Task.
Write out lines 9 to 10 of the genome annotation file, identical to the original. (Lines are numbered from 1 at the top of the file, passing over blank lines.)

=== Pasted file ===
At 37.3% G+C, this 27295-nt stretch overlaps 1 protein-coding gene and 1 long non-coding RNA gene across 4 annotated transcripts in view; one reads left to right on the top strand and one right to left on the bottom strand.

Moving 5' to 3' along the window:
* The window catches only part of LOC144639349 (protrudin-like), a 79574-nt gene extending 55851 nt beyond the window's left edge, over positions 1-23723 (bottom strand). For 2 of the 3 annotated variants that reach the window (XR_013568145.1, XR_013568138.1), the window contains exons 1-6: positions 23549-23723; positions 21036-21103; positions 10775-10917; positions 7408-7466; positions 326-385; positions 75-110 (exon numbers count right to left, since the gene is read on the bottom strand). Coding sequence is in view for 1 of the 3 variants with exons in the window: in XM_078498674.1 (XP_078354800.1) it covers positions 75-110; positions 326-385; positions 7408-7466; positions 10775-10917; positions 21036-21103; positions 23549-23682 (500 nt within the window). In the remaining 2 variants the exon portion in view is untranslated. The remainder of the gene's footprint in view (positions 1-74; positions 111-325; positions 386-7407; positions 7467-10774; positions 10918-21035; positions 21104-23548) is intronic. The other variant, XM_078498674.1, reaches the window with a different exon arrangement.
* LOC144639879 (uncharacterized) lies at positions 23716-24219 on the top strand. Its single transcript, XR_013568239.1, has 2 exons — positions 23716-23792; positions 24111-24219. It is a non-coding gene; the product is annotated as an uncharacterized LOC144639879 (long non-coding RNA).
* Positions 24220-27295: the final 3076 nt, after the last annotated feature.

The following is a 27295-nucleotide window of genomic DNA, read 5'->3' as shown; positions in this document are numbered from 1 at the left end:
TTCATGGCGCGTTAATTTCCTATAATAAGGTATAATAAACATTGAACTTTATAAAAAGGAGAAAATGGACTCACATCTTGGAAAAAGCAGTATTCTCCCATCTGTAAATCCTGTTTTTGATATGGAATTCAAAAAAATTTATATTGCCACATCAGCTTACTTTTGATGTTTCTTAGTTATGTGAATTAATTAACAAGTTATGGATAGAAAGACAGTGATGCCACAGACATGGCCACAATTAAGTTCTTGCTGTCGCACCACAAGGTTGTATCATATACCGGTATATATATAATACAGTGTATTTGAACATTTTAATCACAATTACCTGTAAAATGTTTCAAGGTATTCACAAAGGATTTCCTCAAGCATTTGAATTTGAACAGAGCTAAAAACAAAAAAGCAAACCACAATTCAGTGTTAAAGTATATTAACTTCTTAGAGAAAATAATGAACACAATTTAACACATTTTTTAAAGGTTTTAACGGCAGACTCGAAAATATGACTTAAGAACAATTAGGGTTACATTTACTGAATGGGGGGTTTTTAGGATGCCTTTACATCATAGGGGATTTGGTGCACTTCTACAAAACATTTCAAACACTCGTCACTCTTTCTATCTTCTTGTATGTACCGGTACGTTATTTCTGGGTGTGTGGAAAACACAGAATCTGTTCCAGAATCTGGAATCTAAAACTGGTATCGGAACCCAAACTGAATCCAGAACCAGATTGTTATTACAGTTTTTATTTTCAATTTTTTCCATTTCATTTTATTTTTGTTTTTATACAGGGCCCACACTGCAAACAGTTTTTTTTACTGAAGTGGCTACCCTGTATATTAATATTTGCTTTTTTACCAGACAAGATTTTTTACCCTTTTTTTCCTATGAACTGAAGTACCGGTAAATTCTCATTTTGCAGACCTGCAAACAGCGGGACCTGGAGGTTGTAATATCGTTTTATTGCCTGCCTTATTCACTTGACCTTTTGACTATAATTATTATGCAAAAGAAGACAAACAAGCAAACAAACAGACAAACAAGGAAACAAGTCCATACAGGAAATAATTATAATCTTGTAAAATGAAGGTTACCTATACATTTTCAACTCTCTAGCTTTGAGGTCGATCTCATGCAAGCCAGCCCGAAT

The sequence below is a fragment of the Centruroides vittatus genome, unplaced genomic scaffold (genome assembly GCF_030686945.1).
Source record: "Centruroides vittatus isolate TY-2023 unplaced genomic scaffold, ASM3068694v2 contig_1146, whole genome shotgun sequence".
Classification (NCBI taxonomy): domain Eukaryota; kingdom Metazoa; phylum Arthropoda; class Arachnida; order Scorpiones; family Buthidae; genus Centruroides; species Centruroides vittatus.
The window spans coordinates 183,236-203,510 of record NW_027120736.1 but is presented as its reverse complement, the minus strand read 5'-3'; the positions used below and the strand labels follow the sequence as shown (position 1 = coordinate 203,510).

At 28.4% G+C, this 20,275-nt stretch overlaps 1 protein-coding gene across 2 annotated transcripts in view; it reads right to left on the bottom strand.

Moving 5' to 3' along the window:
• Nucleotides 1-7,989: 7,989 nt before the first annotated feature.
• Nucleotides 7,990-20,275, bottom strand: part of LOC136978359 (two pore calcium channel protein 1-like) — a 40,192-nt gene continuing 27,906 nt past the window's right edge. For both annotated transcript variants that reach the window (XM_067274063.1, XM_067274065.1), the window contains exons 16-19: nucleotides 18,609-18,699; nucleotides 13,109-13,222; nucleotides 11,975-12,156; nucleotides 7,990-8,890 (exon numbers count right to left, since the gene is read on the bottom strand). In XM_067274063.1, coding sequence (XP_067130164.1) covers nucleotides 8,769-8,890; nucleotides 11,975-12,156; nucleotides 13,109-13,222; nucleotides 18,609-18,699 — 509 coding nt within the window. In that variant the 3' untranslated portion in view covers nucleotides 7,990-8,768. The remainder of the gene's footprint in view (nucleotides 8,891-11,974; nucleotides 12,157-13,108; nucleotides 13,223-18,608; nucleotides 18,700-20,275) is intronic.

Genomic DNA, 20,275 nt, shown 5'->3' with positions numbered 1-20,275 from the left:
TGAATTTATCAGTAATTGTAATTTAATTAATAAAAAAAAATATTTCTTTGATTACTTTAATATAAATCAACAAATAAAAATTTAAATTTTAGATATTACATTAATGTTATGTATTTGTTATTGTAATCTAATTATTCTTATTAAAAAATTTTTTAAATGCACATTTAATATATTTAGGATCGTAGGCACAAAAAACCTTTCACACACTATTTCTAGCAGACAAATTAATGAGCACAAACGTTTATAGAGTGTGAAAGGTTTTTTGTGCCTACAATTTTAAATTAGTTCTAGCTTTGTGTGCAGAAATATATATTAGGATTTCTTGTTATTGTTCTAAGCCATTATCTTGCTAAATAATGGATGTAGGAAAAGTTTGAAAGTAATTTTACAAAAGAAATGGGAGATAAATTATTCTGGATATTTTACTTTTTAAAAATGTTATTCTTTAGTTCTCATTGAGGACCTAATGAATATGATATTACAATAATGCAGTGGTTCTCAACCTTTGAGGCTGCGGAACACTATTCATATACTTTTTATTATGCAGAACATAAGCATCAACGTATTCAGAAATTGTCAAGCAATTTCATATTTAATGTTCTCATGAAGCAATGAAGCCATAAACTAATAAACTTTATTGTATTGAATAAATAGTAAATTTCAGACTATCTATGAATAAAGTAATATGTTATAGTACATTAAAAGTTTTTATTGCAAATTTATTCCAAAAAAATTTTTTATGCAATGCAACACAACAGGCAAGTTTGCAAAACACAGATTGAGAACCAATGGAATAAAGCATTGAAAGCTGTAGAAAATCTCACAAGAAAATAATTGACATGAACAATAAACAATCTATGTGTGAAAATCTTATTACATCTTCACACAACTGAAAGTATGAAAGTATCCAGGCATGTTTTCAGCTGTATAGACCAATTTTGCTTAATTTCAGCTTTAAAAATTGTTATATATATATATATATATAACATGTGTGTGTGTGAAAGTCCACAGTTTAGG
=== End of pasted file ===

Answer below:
Source record: "Centruroides vittatus isolate TY-2023 unplaced genomic scaffold, ASM3068694v2 contig_1146, whole genome shotgun sequence".
Classification (NCBI taxonomy): domain Eukaryota; kingdom Metazoa; phylum Arthropoda; class Arachnida; order Scorpiones; family Buthidae; genus Centruroides; species Centruroides vittatus.